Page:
Classics > People > Faculty Members > arleneholmes-henderson

Dr Arlene Holmes-Henderson
MA Oxf, PGCE Camb, Ed.D. Glas


Postdoctoral researcher in Classics education, Faculty of Classics


The Ioannou Centre for Classical & Byzantine Studies
66, St. Giles'


Dr Arlene Holmes-Henderson


Arlene read Classics at Oxford before starting post-graduate research at Harvard University as the Saint Andrew’s Society of the State of New York Scholar. She returned to Trinity College, Cambridge where she completed her PGCE (Latin, Classical Greek, Ancient History and Classical Civilisation). Thereafter, she taught Classics in schools in both Scotland and England while studying for her Doctorate in Education at the University of Glasgow. A specialist in Classical and heritage language education, Arlene is a council member of the British Curriculum Forum and sits on the Association for Language Learning's 'Language Futures' steering group. She is a member of the Capital Classics advisory board and regularly provides training for language teachers in the UK and around the world. She provides expert advice to a number of assessment organisations and has an extensive list of publications in the areas of language pedagogy and international education.

Research Keywords:

Classical languages, education, Classical literatures and cultures, literacy, critical skills, rhetoric, democratic education, oracy, citizenship education.

Research Interests:

Arlene is currently leading an investigation into what impact learning Latin has on children's cognitive development. This research forms part of the Classics in Communities project, which seeks to widen access to the study of Latin and Greek in British primary schools. Arlene has conducted comparative education research in the USA as a Fulbright Scholar, in Australia as a Churchill Fellow and in New Zealand as an Erskine Fellow. Her latest project focuses on Classical rhetoric, democratic deliberation and oracy education.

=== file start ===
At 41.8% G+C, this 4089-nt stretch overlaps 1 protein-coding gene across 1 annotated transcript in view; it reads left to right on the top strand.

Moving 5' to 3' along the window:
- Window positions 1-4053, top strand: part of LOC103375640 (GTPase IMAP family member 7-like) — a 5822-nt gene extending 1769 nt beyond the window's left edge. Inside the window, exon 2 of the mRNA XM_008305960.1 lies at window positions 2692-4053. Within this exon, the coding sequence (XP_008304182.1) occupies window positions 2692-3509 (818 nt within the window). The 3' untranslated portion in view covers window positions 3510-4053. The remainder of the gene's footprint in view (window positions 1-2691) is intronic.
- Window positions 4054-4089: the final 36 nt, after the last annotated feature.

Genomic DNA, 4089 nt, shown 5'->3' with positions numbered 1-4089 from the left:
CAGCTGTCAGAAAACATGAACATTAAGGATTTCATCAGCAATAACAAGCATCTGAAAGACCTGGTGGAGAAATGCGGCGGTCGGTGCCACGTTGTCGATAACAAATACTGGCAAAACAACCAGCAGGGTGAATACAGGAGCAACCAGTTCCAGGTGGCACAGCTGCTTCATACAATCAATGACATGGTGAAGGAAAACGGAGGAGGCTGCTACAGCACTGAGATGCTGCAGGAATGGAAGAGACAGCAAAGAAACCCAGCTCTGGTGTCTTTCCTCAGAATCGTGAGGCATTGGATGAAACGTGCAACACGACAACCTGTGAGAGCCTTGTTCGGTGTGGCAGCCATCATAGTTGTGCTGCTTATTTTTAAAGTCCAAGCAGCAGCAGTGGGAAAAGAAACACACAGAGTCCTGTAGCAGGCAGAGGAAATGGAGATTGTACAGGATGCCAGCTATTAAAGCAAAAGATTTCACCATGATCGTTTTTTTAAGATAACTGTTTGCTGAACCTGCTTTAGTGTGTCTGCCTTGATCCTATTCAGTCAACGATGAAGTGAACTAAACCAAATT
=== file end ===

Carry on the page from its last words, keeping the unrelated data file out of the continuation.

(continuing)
Full Publications:

Selected Publications:

'Forward with Classics! Classical languages in schools and communities', Mai Musié and Steve Hunt (eds.), (under contact with Bloomsbury Academic).

'Classical subjects in schools: a comparative study of New Zealand and the United Kingdom', in Athens to Aotearoa, S. Perris and J. Tatum (eds.), (Victoria University Wellington Press forthcoming).

'A celebration of Greek language and culture education in the UK', Co-author: Athena Mitropoulos, (2016), 17,34,55-57, Website:

'Responsible citizenship and critical skills in Scotland’s Curriculum for Excellence: the contribution of Classical rhetoric to democratic deliberation', chapter 14, in Democracy and decency: what does education have to do with it?, (Information Age Publishers 2016), Website:

'Teaching Latin and Greek in primary classrooms: the Classics in Communities Project', Journal of Classics Teaching, (2016), 17, 33, 50-53, Website:

'Gifted Girls and Groovy Greek', Journal of Classics Teaching, (2008).